In “Maybe You Should Talk to Someone,” Lori Gottlieb tells the story of her own personal therapy journey and its effect on her life, as well as the lives of those around her. She candidly discusses both the good and bad in herself and everyone else she encounters along the way. This book offers readers a rare glimpse into what really happens behind closed therapist doors, allowing them to see just how transformative therapy can be.
For who is this book for ?
This book is for people who are looking for a rare glimpse into what happens behind closed therapist doors. Lori Gottlieb offers readers an honest account of her own therapy experiences, as well as the effects they had on herself and those around her.
- Gottlieb is brutally honest in her portrayal of therapy and its effects on herself and others.
- The book provides a rare glimpse into the therapeutic process, giving readers an understanding of what happens behind closed doors.
- Therapy is transformative, and Gottlieb’s story highlights this point well.
- The author is self-involved and often difficult to relate to
- The book includes a lot of clinical jargon that can be tough to follow
- It can be triggering for those who have experienced personal trauma
Learn more about the author
Lori Gottlieb is a journalist, television producer and author. She is the co-host of CBS’s “The Doctors” and has written for The Atlantic, The New York Times Magazine, Glamour and Newsweek.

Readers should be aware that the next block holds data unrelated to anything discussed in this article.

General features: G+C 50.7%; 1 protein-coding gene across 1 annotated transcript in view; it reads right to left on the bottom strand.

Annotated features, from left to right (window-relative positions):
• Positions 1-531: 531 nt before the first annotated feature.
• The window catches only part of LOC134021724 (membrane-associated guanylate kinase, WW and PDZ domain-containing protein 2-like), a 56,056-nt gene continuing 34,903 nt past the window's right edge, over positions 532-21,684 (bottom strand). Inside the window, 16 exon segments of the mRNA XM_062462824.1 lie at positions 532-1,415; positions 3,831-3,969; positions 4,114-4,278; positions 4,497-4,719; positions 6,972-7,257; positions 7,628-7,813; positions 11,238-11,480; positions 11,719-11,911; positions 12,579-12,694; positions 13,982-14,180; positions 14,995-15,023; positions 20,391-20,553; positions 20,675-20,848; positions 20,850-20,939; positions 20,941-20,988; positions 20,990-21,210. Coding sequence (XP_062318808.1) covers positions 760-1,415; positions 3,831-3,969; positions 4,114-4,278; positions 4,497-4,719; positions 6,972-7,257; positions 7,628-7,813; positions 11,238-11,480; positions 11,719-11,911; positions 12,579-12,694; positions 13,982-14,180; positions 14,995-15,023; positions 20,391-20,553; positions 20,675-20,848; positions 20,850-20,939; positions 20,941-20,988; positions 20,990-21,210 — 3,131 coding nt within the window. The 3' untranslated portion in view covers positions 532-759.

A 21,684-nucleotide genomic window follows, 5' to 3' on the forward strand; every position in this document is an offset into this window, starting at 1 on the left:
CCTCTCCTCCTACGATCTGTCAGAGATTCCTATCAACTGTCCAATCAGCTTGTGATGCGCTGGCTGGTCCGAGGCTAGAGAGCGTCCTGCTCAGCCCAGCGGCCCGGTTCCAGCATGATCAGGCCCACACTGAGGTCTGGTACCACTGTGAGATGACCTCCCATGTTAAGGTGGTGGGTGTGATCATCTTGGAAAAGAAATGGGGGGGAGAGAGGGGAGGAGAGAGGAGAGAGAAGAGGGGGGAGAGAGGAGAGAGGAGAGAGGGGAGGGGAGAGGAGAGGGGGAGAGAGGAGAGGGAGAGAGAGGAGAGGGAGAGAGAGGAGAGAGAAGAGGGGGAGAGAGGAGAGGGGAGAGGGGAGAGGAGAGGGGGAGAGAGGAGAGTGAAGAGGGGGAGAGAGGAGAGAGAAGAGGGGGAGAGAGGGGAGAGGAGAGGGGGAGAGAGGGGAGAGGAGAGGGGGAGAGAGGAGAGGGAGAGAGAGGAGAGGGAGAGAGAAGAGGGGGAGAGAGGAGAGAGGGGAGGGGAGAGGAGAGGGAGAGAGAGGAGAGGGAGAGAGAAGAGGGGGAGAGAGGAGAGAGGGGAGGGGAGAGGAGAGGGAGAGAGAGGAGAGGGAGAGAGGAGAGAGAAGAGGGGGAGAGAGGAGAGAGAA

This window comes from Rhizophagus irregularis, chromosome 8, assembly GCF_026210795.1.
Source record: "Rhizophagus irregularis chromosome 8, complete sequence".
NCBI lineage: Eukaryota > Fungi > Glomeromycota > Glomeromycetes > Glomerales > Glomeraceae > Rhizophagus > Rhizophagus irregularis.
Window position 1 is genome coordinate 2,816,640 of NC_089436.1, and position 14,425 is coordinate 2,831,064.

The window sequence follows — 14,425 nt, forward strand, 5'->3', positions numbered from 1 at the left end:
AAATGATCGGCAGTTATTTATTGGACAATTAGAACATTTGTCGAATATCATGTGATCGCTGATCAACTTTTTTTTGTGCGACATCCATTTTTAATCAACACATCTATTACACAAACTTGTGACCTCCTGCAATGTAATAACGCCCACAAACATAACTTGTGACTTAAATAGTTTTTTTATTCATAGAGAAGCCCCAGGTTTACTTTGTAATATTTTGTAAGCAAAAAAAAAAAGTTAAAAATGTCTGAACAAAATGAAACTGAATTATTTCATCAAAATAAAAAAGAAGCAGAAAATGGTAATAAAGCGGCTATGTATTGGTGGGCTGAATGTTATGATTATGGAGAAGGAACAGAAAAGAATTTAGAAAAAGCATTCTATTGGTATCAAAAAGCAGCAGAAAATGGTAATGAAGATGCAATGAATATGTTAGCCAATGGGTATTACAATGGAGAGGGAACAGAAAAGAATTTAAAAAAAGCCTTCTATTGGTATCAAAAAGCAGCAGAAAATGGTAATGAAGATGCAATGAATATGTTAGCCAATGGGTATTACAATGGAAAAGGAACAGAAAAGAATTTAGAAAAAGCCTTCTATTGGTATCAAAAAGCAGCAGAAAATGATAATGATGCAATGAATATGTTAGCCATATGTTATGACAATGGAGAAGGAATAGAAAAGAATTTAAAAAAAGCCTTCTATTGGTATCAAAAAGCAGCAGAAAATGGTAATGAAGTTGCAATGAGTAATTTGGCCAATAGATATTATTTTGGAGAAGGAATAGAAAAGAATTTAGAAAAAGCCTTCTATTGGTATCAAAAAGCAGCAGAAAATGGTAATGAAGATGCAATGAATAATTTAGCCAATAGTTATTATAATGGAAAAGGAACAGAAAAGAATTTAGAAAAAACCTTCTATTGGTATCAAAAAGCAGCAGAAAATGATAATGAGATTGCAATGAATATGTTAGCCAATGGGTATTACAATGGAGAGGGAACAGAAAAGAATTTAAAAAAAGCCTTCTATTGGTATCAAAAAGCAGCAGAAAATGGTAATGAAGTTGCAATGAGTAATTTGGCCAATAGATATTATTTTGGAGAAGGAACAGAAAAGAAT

“This book will make you laugh, cringe and maybe even cry, but it is ultimately an inspiring story about how therapy can help us all learn to live more meaningful lives. Gottlieb is a wonderfully honest and insightful writer who bravely reveals her own vulnerabilities in order to show us the power of self-reflection and personal growth.”
“Gottlieb has written a brave, insightful book that reveals the therapy process in all its humor, heartache and surprising revelation.”
“This book is riveting! I couldn’t put it down. Lori Gottlieb provides a fascinating, honest look at her own therapy experiences – both the good and the bad. She also generously shares insights gleaned from the experiences of others she’s interviewed for this project, including therapists, clients and loved ones of clients. The stories shared in “
“I’m in awe of Lori Gottlieb’s bravery and honesty. She takes the reader on an intimate journey of self-discovery that is both soulful and riveting. This book is a gift to us all.”